DiDi Global Inc., a Chinese ride-hailing startup, raised $4.4 billion in its US IPO on Tuesday. DiDi issued 317 million American Depository Shares (ADS) at $14 each. Considering absolute share dilution, DiDi would receive a valuation of almost $73 billion; on a non-diluted basis, it will be valued at around $67.5 billion. On June 30, DiDi made its debut on the New York Stock Exchange. Owing to factors such as an increase in the number of potential investors as well as the existing number of shares, DiDi has been forced to revise its existing guidelines that presently govern its IPO offering. This is the largest U.S. share sale by a Chinese firm since Alibaba raised $25 billion in 2014. The offering comes during an annual surge in IPO activity as organizations compete to convince investors that are based in the U.S. stock market. However, investors have been reportedly informed that their orders are to be scaled-back, after allocations were completed on Wednesday, the 30th of June.
According to Reuters, Didi’s IPO is considered to be relatively conservative in comparison to its original market capitalization target of up to $100 billion. The size of this transaction was reduced during investor briefings before DiDi’s IPO debut, owing to investor concerns regarding a probable anti-trust crackdown being initiated by the Chinese government, as well as those concerns related to unpredictable international IPO landscapes in 2021. Didi’s IPO was completed early on the first day of the book-build last week, and investor books were closed on Monday, a day sooner than expected. There is also an existence of an over-allotment option, often known as a greenshoe, in which an extra 43.2 million shares could be made available for sale to increase the size of this deal.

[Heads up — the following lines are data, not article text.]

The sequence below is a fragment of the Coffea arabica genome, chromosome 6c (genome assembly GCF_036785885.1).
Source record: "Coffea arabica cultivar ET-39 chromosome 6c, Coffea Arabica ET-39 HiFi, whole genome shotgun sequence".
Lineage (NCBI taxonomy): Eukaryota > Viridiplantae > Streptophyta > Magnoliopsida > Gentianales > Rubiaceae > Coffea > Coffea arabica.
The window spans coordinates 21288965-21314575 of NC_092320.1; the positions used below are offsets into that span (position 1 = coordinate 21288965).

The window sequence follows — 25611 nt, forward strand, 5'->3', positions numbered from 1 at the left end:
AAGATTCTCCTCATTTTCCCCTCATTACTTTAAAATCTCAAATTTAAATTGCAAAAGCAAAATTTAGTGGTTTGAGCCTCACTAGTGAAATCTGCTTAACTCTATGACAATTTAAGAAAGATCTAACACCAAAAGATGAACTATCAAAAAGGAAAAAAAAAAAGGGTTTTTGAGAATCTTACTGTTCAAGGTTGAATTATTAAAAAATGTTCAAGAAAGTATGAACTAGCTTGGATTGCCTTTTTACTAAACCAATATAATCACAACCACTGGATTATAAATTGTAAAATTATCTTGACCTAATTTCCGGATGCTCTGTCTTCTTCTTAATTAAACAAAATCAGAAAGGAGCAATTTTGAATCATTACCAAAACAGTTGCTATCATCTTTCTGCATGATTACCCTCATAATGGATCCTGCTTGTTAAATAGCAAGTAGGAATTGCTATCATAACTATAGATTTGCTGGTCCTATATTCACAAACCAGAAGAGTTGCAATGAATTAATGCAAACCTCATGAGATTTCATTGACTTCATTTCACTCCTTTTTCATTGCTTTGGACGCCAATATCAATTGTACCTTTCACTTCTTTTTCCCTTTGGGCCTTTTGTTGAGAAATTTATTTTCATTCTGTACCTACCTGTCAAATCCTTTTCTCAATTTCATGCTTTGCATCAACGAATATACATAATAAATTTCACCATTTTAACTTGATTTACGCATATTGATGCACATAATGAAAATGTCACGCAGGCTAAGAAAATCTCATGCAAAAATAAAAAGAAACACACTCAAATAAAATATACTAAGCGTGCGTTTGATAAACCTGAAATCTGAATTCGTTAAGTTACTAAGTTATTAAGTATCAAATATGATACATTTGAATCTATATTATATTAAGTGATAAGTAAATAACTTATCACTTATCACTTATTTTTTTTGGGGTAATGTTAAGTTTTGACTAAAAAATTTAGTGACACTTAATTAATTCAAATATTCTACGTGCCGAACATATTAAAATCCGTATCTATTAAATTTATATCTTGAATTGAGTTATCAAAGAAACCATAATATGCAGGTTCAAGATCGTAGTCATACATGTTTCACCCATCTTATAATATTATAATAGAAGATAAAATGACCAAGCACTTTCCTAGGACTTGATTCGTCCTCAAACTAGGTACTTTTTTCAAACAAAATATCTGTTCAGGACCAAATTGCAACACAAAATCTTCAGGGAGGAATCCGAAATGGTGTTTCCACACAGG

Didi was co-founded in 2012 by former Alibaba employee Will Wei Cheng, who currently serves as its chief executive officer. Cheng was accompanied by Jean Qing Liu, the current president of the ride-sharing service and a former Goldman Sachs banker. Softbank, Uber Technologies Inc., and Tencent are among the company’s major stakeholders. Didi is also famous for effectively evicting Uber from the Chinese market. The American firm lost a pricing battle and wound up selling its Chinese assets to Didi in exchange for a percentage. Didi had previously remained unprofitable prior to it recording a $30 million turnover in the first quarter of 2021. According to a regulatory filing, DiDi recorded a $1.6 billion deficit last year, and an 8% decline in revenues to $21.63 billion as business prospects plummeted during the recent pandemic. Its shares are set to begin trading under the ticker “DIDI.”